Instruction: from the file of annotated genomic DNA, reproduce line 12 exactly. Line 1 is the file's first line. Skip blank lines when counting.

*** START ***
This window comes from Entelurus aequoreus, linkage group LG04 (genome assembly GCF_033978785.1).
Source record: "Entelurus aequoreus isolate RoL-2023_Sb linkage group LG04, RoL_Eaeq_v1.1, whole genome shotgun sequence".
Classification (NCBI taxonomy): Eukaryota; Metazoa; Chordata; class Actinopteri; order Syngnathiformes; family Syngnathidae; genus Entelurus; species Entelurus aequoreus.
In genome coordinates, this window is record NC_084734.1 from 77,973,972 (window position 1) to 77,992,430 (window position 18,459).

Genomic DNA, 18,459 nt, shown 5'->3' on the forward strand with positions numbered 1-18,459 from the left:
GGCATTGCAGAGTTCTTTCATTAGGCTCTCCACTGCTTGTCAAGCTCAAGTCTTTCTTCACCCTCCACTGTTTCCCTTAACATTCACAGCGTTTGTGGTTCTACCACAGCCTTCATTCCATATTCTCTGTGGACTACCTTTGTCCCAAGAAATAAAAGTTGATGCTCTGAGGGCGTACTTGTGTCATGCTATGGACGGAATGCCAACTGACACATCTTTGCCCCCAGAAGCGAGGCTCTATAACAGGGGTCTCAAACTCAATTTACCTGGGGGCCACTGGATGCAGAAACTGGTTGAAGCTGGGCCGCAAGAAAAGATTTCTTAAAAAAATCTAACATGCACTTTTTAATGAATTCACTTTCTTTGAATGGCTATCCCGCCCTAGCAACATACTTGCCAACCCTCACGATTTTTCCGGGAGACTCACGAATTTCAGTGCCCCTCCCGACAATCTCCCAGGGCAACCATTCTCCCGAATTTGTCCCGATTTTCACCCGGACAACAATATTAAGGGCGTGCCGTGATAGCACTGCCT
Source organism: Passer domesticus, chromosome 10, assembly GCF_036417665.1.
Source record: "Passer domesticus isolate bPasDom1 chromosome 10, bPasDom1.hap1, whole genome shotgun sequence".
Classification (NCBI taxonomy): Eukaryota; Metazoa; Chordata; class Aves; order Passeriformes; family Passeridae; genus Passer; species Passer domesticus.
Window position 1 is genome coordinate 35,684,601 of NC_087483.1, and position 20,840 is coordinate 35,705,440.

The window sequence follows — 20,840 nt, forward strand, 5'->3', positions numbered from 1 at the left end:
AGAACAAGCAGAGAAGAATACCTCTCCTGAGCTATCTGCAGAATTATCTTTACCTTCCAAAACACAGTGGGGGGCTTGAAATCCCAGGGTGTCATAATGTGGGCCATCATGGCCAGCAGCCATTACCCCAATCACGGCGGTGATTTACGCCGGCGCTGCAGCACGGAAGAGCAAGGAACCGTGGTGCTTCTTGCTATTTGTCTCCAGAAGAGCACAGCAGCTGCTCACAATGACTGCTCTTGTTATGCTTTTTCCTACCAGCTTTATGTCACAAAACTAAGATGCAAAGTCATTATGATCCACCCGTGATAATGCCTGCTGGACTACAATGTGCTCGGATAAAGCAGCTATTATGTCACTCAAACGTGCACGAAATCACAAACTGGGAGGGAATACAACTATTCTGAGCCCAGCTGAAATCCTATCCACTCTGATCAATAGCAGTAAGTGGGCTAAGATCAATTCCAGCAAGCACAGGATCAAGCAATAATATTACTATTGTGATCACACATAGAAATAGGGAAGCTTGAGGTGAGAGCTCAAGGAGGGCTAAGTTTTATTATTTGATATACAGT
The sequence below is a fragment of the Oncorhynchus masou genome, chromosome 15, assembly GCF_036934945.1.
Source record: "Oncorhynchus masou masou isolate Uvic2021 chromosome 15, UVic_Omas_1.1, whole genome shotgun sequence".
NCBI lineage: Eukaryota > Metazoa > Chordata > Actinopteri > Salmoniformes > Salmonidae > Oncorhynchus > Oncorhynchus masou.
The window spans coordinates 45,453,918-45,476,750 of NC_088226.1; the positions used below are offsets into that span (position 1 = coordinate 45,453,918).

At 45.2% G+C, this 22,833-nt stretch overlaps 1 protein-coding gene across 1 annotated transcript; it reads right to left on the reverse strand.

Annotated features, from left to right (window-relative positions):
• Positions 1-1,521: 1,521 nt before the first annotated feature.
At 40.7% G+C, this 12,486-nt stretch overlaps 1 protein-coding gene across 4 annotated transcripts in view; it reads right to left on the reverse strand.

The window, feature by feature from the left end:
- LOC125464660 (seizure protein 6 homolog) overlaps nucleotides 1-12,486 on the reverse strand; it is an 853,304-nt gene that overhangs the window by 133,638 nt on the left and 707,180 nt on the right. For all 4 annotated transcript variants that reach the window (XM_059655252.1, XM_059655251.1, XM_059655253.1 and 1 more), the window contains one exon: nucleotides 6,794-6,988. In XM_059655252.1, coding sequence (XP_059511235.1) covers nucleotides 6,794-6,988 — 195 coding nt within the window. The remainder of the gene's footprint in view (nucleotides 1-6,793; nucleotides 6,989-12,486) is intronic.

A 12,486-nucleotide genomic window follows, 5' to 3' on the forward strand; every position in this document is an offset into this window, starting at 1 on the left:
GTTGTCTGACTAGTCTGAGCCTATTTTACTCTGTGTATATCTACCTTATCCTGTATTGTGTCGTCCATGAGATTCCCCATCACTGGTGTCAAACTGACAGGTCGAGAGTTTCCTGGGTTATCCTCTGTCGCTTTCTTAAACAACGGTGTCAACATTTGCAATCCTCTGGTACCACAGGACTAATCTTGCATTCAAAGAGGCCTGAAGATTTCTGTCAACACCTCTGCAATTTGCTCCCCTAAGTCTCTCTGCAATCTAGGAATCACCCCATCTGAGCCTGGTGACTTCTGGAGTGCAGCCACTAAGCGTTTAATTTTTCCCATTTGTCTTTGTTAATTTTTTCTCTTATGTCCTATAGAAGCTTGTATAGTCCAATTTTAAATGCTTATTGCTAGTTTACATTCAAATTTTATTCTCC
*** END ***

AGAACAAGCAGAGAAGAATACCTCTCCTGAGCTATCTGCAGAATTATCTTTACCTTCCAAAACACAGTGGGGGGCTTGAAATCCCAGGGTGTCATAATGTGGGCCATCATGGCCAGCAGCCATTACCCCAATCACGGCGGTGATTTACGCCGGCGCTGCAGCACGGAAGAGCAAGGAACCGTGGTGCTTCTTGCTATTTGTCTCCAGAAGAGCACAGCAGCTGCTCACAATGACTGCTCTTGTTATGCTTTTTCCTACCAGCTTTATGTCACAAAACTAAGATGCAAAGTCATTATGATCCACCCGTGATAATGCCTGCTGGACTACAATGTGCTCGGATAAAGCAGCTATTATGTCACTCAAACGTGCACGAAATCACAAACTGGGAGGGAATACAACTATTCTGAGCCCAGCTGAAATCCTATCCACTCTGATCAATAGCAGTAAGTGGGCTAAGATCAATTCCAGCAAGCACAGGATCAAGCAATAATATTACTATTGTGATCACACATAGAAATAGGGAAGCTTGAGGTGAGAGCTCAAGGAGGGCTAAGTTTTATTATTTGATATACAGT